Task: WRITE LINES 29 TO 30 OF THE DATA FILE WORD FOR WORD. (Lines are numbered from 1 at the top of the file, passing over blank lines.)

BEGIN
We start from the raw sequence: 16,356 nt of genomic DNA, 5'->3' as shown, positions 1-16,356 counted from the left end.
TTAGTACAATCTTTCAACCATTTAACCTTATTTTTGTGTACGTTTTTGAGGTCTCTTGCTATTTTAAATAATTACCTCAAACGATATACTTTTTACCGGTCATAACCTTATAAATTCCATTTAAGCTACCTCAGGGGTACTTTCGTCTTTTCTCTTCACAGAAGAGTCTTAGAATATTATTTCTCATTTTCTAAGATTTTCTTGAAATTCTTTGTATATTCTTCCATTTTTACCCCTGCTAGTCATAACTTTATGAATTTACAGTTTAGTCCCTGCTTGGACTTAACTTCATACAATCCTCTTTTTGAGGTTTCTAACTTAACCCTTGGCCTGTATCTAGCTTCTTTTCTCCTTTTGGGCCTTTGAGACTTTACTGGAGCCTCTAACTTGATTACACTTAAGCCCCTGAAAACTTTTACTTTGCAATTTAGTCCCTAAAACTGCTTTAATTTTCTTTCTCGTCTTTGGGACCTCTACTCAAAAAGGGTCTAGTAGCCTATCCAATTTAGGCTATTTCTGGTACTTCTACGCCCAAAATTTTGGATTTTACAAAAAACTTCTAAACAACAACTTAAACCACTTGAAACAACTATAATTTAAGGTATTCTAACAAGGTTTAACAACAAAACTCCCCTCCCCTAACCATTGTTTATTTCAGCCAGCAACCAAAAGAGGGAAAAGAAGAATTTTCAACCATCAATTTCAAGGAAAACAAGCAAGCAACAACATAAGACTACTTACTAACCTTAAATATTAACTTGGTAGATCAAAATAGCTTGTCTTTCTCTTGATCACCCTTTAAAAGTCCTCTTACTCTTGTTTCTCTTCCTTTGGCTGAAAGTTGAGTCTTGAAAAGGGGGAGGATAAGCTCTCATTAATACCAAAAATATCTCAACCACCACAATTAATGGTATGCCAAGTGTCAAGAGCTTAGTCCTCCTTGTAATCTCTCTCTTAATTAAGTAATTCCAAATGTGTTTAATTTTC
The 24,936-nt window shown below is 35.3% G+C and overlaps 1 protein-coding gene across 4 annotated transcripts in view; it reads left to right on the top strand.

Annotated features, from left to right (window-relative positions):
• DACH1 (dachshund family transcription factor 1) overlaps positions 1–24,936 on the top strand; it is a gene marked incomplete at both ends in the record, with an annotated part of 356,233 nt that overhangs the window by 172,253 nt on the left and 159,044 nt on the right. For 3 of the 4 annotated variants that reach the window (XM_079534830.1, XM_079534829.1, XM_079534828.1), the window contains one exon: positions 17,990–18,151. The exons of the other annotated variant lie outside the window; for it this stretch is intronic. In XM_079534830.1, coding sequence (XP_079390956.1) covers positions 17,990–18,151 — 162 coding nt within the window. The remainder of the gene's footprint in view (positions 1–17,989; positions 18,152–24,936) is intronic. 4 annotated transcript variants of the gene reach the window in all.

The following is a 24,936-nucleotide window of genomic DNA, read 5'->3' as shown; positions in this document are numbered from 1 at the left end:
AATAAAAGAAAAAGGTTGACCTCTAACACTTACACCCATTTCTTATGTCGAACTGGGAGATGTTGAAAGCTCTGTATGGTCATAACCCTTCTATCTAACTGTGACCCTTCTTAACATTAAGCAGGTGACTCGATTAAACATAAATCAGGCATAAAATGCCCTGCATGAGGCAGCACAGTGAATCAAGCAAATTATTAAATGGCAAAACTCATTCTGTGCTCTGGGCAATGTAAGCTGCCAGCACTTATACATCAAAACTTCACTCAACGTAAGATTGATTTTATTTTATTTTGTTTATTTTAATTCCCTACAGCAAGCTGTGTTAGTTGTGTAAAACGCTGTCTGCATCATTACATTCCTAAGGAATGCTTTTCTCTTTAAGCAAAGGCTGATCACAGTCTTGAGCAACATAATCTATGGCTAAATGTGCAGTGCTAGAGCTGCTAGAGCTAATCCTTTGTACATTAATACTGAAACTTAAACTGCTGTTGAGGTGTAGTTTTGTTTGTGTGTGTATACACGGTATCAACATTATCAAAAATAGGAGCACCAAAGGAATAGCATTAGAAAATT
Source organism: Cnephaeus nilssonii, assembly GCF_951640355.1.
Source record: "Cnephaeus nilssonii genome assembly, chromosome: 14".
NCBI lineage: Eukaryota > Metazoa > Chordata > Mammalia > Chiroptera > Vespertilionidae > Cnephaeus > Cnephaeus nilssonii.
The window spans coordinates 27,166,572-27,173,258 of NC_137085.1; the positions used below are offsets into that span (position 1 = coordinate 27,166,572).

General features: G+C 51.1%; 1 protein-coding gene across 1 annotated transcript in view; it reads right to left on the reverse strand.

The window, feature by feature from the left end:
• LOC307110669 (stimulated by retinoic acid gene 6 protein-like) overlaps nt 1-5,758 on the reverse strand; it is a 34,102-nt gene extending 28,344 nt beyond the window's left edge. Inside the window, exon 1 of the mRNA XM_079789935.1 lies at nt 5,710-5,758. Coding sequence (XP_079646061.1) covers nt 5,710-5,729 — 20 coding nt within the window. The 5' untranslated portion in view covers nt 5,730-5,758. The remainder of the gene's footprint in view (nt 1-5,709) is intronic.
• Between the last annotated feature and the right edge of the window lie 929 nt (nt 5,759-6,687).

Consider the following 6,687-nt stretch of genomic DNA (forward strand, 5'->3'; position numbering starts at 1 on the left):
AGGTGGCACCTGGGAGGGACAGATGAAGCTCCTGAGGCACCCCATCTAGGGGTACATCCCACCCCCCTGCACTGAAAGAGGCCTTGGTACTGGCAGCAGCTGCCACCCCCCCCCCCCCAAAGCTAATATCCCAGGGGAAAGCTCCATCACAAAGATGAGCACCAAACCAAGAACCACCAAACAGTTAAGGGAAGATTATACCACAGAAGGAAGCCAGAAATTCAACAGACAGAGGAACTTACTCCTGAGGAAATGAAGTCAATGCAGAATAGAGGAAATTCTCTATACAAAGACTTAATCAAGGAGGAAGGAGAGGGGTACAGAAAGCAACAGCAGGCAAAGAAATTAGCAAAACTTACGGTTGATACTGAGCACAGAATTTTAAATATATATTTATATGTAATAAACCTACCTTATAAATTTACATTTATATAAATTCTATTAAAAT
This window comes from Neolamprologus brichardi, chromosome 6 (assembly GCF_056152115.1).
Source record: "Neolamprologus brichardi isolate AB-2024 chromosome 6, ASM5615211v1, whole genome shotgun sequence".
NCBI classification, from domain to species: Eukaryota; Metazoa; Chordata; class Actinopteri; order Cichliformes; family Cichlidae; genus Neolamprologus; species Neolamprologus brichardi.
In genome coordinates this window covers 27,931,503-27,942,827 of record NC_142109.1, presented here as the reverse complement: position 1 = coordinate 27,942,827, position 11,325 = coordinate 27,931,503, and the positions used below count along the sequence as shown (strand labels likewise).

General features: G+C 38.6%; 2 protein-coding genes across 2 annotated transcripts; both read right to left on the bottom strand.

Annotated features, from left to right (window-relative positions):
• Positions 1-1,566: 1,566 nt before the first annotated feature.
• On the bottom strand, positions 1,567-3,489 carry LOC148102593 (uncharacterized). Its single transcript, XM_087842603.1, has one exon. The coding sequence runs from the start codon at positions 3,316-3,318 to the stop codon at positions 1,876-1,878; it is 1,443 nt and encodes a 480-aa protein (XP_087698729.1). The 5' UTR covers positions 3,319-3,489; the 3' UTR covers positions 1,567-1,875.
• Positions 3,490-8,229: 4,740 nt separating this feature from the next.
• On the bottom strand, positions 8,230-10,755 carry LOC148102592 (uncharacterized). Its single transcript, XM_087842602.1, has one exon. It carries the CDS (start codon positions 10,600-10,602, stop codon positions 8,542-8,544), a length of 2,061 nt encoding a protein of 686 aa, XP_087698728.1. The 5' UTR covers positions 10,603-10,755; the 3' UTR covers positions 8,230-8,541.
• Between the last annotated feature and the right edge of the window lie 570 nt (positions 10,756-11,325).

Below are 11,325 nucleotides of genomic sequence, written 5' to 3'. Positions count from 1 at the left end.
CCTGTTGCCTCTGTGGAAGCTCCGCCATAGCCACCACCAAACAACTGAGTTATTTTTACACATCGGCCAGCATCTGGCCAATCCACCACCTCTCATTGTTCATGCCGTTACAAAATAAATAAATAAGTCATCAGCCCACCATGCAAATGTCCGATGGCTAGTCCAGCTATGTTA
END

Below are 11,325 nucleotides of genomic sequence, written 5' to 3'. Positions count from 1 at the left end.
CCTGTTGCCTCTGTGGAAGCTCCGCCATAGCCACCACCAAACAACTGAGTTATTTTTACACATCGGCCAGCATCTGGCCAATCCACCACCTCTCATTGTTCATGCCGTTACAAAATAAATAAATAAGTCATCAGCCCACCATGCAAATGTCCGATGGCTAGTCCAGCTATGTTA